Since the minimal information actually provided on the form was not disputed at trial, it could be argued that its value during cross-examination of Freeman would be so limited that any error committed by the trial court in refusing to order its production was harmless. In our judgment, however, the appellate court was correct in holding that plaintiff's counsel might have been able to make effective use of the statement during cross-examination precisely because Freeman had failed to provide a description of the accident as required by the form; his credibility was crucial to the defendant's case, and the form might have proved helpful in attacking that credibility. Consequently, if the form was discoverable, failure to produce it was prejudicial error necessitating a new trial, and we must consider whether disclosure was protected by the attorney-client privilege.
"[O]ne who claims to be exempt by reason of privilege from the general rule which compels all persons to disclose the truth has the burden of showing the facts which give rise to the privilege. `His mere assertion that the matter is confidential and privileged will not suffice.'" (Krupp v. Chicago Transit Authority (1956), 8 Ill.2d 37, 42.) There are many factors relevant to a determination whether a statement given by a corporate employee is entitled to the protection of the attorney-client privilege. (See, e.g., the discussion by the California Supreme Court in D.I. Chadbourne, Inc. v. Superior Court (1964), 60 Cal.2d 723, 388 P.2d 700, 36 Cal. Rptr. 468.) Among those factors are the purpose for which the statement was required, the understanding by its maker as to that purpose, the extent to which its confidentiality was maintained after it was made and in the course of its transmission to counsel, and others. This record simply contains no facts from which any conclusions can be drawn regarding the existence of the privilege. Freeman's testimony revealed only that he was ordered to pick up the forms by defendant's safety supervisor; it reveals nothing as to the purpose of the form, and defendant presented no other witnesses to explain that purpose. The fact that the unauthenticated copy attached to defendant's appellate court brief was Form SR-1, a confidential report required by law, does not establish that the form was in fact utilized to comply with the law. Likewise, the fact that the form eventually found its way into the files of the insurance company attorney representing defendant does not establish that defendant required its employees to complete the form for that purpose. Defendant may also have required completion of the form for internal purposes, such as safety or disciplinary action, and no privilege would attach under those circumstances. We accordingly hold in the absence of proof of facts from which existence of the privilege can be ascertained, that production of the form should have been required. The trial court's failure to do so requires that plaintiff be granted a new trial.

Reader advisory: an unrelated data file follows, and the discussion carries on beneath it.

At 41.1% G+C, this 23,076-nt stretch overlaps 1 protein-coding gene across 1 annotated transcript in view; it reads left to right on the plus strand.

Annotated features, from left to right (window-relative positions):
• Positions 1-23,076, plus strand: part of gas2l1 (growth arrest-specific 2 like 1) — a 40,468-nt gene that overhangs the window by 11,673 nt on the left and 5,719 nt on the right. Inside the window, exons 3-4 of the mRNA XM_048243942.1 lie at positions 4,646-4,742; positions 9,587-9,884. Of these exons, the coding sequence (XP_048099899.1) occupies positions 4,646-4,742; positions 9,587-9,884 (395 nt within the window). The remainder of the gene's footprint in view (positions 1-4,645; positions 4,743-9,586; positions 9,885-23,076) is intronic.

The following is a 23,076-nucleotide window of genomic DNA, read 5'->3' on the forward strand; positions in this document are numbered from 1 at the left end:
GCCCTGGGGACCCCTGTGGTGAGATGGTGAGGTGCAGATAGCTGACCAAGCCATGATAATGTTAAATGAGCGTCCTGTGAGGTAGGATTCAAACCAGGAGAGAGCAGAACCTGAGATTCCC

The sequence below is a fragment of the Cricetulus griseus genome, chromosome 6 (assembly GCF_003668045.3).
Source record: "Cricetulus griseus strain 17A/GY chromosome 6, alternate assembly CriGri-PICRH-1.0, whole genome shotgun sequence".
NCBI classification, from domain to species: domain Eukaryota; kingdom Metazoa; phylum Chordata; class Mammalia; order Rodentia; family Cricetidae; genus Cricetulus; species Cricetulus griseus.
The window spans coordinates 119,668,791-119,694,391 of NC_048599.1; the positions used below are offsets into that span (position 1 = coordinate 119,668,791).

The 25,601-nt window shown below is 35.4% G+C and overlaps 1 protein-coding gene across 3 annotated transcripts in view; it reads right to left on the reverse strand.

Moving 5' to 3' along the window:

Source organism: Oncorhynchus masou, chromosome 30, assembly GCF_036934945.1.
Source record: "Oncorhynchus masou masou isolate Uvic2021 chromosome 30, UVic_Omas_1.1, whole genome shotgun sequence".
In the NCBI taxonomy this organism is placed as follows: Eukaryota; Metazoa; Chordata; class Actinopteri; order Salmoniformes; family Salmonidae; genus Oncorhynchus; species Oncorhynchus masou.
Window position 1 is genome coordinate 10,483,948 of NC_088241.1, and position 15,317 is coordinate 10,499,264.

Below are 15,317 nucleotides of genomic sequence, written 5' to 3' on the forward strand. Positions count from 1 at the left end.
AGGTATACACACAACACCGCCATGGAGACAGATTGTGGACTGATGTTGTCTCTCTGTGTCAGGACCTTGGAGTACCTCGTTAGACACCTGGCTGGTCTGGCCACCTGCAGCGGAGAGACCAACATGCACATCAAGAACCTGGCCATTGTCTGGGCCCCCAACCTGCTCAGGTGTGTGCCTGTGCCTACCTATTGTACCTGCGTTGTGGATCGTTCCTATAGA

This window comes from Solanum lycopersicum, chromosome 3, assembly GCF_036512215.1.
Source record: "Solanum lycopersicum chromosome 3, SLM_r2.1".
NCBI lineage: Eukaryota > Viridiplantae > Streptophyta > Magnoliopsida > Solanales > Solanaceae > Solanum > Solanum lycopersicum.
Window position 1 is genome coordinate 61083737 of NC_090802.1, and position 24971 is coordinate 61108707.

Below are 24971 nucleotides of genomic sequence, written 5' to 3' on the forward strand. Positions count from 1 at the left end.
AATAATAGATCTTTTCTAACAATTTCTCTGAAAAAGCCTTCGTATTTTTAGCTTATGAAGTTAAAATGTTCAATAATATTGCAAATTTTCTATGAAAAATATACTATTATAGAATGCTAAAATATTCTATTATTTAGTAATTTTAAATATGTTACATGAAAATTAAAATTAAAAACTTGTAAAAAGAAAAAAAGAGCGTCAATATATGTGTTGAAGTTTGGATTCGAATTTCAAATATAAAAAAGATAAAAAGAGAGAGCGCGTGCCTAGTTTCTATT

Since what we have said disposes of the issue in this case, we express no opinion as to the correctness of the appellate court's conclusion that Freeman's statement, even if made for transmittal to defendant's insurer, would not have been privileged.
One other issue is presented for determination. At the close of plaintiff's case, the trial judge allowed a motion by defendant to strike count II of plaintiff's complaint, which was based on the doctrine of res ipsa loquitur. That doctrine raises a rebuttable presumption of negligence "When a thing which caused the injury is shown to be under the control or management of the party charged with negligence and the occurrence is such as in the ordinary course of things would not have happened if the person so charged had used proper care." (Metz v. Central Illinois Electric and Gas Co. (1965), 32 Ill.2d 446, 448-49.) Plaintiff's own witness, Mary Giles, a passenger in the front seat of the cab, testified that the accident was precipitated by the sudden stop of the car just ahead of the cab, thereby leaving no doubt that one of the instrumentalities which caused plaintiff's injury was not under the control or management of defendant. Consequently, res ipsa loquitur was unavailable to plaintiff and the trial court properly dismissed count II of her complaint.
Accordingly, the judgment of the Appellate Court for the First District is affirmed.
MR. JUSTICE SCHAEFER took no part in the consideration or ...